US Consumer Confidence Falls by More Than Forecast in August

US consumer confidence fell by the most in two years as souring views on the labor market, higher borrowing costs and lingering inflation curbed optimism.

(Bloomberg) — US consumer confidence fell by the most in two years as souring views on the labor market, higher borrowing costs and lingering inflation curbed optimism.

The Conference Board’s index fell to 106.1 this month from 114 in July, data out Tuesday showed. The number was below all estimates in a Bloomberg survey, and the decline reversed most of the advance over the previous two months.

The group’s measure of current conditions fell to 144.8, the lowest since November. A gauge of expectations — which reflects consumers’ six-month outlook — dropped to 80.2, leaving it slightly above June’s level.

A gauge of expected inflation a year ahead edged up to 5.8%, marking the first uptick in five months. While consumers have been enjoying some relief from abating inflation, still-high prices continue to weigh on sentiment.

“Consumers were once again preoccupied with rising prices in general, and for groceries and gasoline in particular,” Dana Peterson, chief economist at the Conference Board, said in a statement.

The yield on 10-year Treasury securities plunged and stocks extended gains after the release of the confidence numbers and a simultaneous Bureau of Labor Statistics report on July job openings, which also fell by more than forecast.

Though economists have been pushing out their recession forecasts on renewed economic momentum, many are still anticipating a downturn in the next year as consumers show signs of weakness under the surface. Some Americans have been turning to credit cards to make ends meet, while others are cutting back on spending altogether.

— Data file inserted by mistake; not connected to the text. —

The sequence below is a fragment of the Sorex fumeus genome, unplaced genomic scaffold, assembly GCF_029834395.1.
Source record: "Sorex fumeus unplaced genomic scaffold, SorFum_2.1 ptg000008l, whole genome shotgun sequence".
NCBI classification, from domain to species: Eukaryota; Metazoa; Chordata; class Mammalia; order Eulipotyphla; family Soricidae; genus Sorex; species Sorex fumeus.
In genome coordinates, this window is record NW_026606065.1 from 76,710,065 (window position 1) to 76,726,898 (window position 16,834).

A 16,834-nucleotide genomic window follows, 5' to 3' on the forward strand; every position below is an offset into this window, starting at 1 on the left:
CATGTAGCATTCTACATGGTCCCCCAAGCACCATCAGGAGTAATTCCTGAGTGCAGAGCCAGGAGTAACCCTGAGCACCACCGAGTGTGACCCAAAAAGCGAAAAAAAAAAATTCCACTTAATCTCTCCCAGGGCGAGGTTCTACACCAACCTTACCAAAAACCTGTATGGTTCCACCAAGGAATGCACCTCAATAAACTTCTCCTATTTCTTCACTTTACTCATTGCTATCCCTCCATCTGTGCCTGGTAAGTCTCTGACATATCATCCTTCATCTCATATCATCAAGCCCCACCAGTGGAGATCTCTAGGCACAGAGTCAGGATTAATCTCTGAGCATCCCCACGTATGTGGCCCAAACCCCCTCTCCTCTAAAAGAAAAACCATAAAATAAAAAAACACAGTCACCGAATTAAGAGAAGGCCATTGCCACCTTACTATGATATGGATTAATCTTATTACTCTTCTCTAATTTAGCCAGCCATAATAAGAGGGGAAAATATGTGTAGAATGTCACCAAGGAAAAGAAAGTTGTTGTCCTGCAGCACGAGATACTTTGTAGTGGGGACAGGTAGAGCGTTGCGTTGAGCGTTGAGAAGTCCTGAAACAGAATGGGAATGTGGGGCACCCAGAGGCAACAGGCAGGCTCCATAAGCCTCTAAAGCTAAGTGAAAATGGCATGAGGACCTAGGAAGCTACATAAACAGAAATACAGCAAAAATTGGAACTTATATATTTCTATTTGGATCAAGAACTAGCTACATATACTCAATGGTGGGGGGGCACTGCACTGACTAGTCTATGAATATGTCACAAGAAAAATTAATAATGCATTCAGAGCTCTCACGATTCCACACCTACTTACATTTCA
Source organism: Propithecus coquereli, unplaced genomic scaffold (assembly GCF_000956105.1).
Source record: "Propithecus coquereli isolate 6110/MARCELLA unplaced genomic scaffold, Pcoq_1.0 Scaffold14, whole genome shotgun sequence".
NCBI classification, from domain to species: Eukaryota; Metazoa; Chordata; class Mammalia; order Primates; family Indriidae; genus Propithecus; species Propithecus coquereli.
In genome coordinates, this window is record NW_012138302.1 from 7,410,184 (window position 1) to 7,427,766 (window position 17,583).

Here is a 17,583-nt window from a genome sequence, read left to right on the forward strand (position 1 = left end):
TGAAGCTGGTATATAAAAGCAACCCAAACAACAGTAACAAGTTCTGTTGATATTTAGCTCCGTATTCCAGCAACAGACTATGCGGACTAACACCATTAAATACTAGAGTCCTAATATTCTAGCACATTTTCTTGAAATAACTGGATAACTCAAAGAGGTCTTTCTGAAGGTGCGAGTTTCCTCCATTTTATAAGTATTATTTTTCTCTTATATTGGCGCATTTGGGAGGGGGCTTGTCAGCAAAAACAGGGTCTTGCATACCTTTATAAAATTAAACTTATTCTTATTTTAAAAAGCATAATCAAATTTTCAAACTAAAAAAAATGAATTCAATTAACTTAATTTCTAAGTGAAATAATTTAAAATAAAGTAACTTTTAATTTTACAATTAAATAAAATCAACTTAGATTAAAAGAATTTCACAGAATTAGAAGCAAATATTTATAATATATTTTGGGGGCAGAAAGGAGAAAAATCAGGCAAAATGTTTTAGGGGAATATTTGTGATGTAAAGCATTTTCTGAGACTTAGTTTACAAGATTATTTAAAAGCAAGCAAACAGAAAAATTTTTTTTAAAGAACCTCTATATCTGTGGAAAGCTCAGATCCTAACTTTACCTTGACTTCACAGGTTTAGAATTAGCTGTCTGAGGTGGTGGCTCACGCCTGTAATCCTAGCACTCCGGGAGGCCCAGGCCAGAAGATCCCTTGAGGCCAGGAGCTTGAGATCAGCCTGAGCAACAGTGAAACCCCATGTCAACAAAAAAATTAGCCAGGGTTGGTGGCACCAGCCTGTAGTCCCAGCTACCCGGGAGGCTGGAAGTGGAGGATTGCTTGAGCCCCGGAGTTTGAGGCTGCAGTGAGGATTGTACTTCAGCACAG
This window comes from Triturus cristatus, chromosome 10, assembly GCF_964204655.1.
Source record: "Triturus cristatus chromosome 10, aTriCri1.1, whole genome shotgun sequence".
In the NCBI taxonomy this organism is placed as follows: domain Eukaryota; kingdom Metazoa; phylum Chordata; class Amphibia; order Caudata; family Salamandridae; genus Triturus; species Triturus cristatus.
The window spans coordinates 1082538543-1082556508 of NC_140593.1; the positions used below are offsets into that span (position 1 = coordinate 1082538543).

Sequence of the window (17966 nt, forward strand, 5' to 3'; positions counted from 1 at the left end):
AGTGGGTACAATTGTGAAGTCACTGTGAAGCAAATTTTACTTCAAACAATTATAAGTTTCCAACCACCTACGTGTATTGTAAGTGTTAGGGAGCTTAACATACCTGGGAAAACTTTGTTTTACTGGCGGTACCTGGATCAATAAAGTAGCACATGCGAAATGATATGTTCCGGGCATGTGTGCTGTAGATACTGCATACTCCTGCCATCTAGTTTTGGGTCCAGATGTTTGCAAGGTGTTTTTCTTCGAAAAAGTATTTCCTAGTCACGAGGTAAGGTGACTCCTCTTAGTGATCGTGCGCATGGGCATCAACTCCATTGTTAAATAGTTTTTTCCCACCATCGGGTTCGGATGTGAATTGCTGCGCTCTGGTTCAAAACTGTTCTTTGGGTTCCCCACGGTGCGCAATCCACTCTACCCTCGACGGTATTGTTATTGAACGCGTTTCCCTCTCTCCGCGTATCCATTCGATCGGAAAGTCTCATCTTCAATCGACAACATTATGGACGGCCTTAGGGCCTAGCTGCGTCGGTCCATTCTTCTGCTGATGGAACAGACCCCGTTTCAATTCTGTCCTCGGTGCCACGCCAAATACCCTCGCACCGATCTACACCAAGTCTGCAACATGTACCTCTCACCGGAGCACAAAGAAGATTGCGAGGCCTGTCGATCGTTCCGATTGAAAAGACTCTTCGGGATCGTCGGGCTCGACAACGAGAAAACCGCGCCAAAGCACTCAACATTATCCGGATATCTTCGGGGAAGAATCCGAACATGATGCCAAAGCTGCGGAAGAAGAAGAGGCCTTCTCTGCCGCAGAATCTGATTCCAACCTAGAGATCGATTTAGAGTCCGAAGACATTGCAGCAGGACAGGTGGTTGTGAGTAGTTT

Respondents to the survey were more negative on the labor market, where resilience has been a key driver of ongoing strength in the economy this year.

Fewer consumers said jobs were “plentiful,” while more said jobs were “hard to get.” The difference between the two measures — a figure watched closely by economists as a gauge of labor-market health — narrowed to the least since April 2021.

What Bloomberg Economics Says…

“Inflation remains elevated and interest rates have surged, putting rate-sensitive purchases out of reach for many households. … We expect consumer spending to run out of steam ahead, reflecting deflating confidence about future job availability and incomes.”

— Eliza Winger, economist

To read the full note, click here

A separate government report due Friday will provide further insights into the direction the labor market is headed. While it’s currently forecast to show the US added the fewest jobs since the end of 2020 in August, that would still mark a healthy pace of payroll growth.

Despite worsening sentiment toward the labor market, the perceived likelihood among respondents of a recession in the next 12 months fell to the lowest level of the year so far, according to the Conference Board.

Still, elevated borrowing costs weighed on confidence in August. Almost two-thirds said they expected higher interest rates ahead, the biggest share since November.

“Plans to purchase autos and appliances continued to trend upward but plans to buy homes — more in line with rising interest rates — continued to trend downward,” Peterson said.

–With assistance from Chris Middleton.

(Updates with chart, Bloomberg Economics comment.)

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